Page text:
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About Valentine Democrat. (Valentine, Neb.) 1900-1930 | View Entire Issue (Oct. 6, 1910)
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L4LL OVER NEBRASKA
( Blxy in the Lincoln .Journa1. )
LA. thousand poets sing our praise ,
! A milUon people love your way ,
! Your sunny sIdes , your bracing air ,
J Your fields and pastures everywhere ,
l 7Your crilJs with plenty and to spare ,
! "Your summers are a poet's theme ,
"Your crimson autumns are a dream ,
I 'Your winters and your spring , a mito
1 ; Sever at times , are always quite
jI .A yearly solace and delight ,
$ We sometimes wander far away ,
: Sut when we do we cannot stay ,
: No matter what the time or place ,
When I am done with life's short race ,
:1 : want to rest in your embrace ,
. : i _ . Nebraska.
1t were no less than perfect bliss ,
" 'To mix my bones with soil like this ,
: And , if there be a grander sphere ,
'Whose glories break when death is
: I'm sure it can't be far fzom : here ,
Matt Carter Ends Life.
Phelps Couty.-Matt Carter of
Holdrege shot and killed himself at
McCook : : , where he was employed by
.the Burlington. Carter , until just
-recently , had lived in Holdrege. He
; was unmarried , close to thirty years
. .of age , and had relatives living in the
.country near here. He was employed
by Parker , an ex-saloon-keeper at
Holdrege until last Februarr : , when
bis employer was stricken with par-
alysis one Sunday afternoon as the
two were together at Parker's room.
Parker died only a few days later and
it is said that since that time Carter ,
wno had formed a strong friendship
'lor his employer , had acted very
.queerly at times.
Holds Bonds Valid.
HaIl County.-Judge Pemberton has
.decided that the $100,000 bonds which
'Were issued to purchase the Fairbury
water and light plant are valid. The
: special bond attorneys at Chicago , de-
' I dared the bonds were invalid. The
j usiness men of Fairbury.J' decided to
maIm a "test case" in district court.
- : j 'The case will be carried to the su-
preme court and alSDf get a decision
from that tribunal < 1bn their standing.
' 'The case wil1 pro'bably reach the BU-
, reme court january or Februarr ;
FarmerShot by Neighbor.
Red yi1iow County.-Grant pre-
.cinct , a somewhat isolated part of the
? . .county , , was the scene of a shooting af-
. ' lair. / 'Albert Weeks had taken up
.soroe stock of his neighbor's O. T.
. Ke ley's.Vhile "reeks was riding
: - " . / . bver to his neighbor to tel1 him of the
\ \ ifact , he met Kelley on the road armed
'I \ .with a shotgun.Vithout further ado
\ ' . : Kelley dismounted , steadied his shot-
gun over a convenient fence and de-
posited part of the load of both bar-
'rels in his neighbor's cuticle and fiesh
Farmer Shot by Neighbor
. Grant precinct , a somewhat isolat-
oed part of the county , was the scene
r . .of a shooting affair. Albert Weeks
had : taken up some stock of his
: neighbor's O. T. KelIey's. 'While '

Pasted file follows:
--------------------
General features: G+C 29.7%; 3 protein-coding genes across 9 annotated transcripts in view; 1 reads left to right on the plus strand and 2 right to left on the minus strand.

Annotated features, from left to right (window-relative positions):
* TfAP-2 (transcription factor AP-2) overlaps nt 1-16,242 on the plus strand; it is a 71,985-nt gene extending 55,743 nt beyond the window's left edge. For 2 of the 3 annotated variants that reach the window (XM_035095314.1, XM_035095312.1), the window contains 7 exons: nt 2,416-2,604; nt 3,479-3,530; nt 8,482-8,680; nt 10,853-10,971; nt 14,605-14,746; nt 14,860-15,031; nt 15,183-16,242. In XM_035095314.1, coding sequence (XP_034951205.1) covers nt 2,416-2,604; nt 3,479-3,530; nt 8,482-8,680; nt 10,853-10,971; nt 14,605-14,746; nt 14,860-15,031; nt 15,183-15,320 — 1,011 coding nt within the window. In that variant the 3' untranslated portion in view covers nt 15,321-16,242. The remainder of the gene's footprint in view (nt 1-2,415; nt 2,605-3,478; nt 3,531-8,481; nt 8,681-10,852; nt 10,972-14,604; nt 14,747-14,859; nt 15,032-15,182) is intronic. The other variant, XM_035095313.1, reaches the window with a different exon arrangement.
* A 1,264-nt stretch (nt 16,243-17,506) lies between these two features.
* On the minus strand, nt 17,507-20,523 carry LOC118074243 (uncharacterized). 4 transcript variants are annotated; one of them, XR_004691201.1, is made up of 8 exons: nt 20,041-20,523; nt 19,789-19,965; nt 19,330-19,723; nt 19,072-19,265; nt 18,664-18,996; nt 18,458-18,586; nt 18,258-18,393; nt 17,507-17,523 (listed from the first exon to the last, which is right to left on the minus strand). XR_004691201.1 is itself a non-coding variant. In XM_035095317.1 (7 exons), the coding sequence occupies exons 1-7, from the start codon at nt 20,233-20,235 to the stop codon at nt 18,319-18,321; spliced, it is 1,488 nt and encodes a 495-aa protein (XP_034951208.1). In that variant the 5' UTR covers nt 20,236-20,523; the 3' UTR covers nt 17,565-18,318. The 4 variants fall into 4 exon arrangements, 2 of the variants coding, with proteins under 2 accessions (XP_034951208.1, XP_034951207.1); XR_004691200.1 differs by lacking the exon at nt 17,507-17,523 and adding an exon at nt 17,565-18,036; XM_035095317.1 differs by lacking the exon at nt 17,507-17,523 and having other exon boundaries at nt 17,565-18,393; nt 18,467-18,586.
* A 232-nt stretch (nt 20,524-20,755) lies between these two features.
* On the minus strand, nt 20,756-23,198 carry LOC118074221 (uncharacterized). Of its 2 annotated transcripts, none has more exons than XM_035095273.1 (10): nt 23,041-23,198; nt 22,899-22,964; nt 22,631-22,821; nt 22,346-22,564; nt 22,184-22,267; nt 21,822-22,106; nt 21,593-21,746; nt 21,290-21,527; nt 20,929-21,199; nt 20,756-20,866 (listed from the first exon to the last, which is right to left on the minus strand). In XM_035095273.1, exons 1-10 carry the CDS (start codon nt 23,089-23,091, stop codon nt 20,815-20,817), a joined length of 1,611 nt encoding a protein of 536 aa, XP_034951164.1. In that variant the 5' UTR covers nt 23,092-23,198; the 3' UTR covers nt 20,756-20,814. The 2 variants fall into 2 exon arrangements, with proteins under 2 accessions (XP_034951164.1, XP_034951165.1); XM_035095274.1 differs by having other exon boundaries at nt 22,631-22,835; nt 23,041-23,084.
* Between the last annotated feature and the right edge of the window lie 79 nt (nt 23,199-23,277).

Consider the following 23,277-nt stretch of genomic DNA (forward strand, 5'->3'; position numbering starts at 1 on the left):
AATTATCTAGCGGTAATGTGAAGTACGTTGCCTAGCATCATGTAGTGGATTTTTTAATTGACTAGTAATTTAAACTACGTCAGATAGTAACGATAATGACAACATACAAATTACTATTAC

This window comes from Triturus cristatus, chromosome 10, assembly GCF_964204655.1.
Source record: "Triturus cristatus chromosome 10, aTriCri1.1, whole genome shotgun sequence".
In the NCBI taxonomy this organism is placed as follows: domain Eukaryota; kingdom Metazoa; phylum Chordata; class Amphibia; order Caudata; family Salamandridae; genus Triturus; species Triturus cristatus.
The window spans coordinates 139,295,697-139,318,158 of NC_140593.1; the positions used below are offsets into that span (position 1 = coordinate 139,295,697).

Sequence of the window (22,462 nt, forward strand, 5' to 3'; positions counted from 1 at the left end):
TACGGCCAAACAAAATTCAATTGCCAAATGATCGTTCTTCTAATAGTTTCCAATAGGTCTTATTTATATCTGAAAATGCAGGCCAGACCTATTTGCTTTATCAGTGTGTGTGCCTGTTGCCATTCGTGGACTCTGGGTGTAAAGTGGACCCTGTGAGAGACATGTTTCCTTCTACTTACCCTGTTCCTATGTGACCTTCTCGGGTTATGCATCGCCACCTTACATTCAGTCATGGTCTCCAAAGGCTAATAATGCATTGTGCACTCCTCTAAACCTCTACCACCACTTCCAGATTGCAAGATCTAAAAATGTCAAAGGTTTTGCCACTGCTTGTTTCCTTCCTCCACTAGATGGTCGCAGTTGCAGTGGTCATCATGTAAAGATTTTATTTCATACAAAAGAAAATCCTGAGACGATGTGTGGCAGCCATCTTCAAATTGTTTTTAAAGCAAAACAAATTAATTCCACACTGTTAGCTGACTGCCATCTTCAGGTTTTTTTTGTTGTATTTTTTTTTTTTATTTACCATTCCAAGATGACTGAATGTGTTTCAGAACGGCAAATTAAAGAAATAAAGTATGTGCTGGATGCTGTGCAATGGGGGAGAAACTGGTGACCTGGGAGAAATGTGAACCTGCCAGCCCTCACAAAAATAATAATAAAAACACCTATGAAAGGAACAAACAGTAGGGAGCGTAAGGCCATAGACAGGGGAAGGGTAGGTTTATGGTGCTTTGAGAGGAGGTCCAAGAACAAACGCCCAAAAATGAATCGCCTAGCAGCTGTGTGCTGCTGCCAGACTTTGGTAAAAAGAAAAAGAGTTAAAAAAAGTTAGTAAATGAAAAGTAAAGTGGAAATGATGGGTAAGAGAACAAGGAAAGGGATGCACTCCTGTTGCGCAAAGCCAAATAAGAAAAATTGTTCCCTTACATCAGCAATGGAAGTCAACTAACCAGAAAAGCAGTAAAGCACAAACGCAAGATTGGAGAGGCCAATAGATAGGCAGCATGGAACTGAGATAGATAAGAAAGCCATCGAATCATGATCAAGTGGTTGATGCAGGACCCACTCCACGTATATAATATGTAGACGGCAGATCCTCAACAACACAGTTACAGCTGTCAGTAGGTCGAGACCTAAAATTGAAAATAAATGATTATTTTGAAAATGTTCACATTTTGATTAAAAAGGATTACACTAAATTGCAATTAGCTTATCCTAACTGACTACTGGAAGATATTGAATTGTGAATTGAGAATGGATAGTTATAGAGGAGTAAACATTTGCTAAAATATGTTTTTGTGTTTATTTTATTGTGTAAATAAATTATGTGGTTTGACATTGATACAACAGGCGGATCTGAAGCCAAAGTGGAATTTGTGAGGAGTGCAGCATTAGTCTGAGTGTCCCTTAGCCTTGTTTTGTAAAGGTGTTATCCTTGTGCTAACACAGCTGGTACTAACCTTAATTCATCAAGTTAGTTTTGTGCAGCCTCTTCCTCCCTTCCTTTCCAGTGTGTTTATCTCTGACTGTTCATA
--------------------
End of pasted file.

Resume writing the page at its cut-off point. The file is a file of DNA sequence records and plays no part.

Weeks was riding over to his neigh-
.bor to telI him of the fact , he met Kel-
Jey on the road armed with a shot-
, gun. Without further ado Kelley dis-
mounted , steadied his shotgun over a
com'enient fence and deposited part
cOf the load of both barrels in his
land and was kil1ed.
Wi1I Fight Added Change.
Gage Countr.-Beatrice ; gas consum-
I , ers will fight the additional charge of
1 "tenty-fiye cents for maintenance
: service recently inaugurated by the
.Gage County Gas , Light & Power Co.
A petition is to be presented to the
. , city council asking that body to re-
T : strain the gas company from collect.
T ing this charge.
Standard Branching Out.
Burt County.-The Standard Oil
.com.my has made a new deal in this
ounty. It now owns its wagons ,
borses , harness , etc. , for delivering oil
: to the neighboring towns and has
.hired men to operate them. Hereto-
.fore it had men with teams , but that
An Inquest at Fremont.
Dodge CountJ'-An inquest was
lCld over the body of S. E. Suford , the
.mail who was run down and killed
'near Dodge. The coroner's jury found
-that death was accidental. Suford had
bee in Dodge and hadstarted home.
'That was the last seen of him alive.
r Big Canning Business.
\\ashington County.-The Blair
llIling : : company reports a large run .
"turning out about 1.250,000 cans of
\ . ; co-u. This is about 100,000 more than
JaAt : year.
Loses Hand in Sheller. '
i / G.ge : County.-Howard Carpenter , a
II , 'f:1rm hand on the \V. H. Nichols farm ,
3ir 'l1ad Iln arm so b3dly injured that the
( 'band had to be amputat.ed above the
I f ' knuckle joints . He was feeding a
: : steam corn hei1ewhen : the accident
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iunderin OurPancrMiey/ . _ '
, ne)1 : \
G ( _ HE treasury . department
at 'Vashington has jufi
complated a series of
novel experiments and
I 1 11 4j as a result ot the out-
I I come thereof is about to
enter on a new activity
, which is to prove one of
'y the most interesting as
weIl as one of the most
rrective economies introduced during
the present era of retrenchment in
Uncle Sam's administrative affairs.
The innovation is nothing short of a
scheme for laundering our currency.
AIl the processes of washing , starch-
ing and ironing ,111 be carried out
just as though the articles to be
cleansed were Iinen garments instead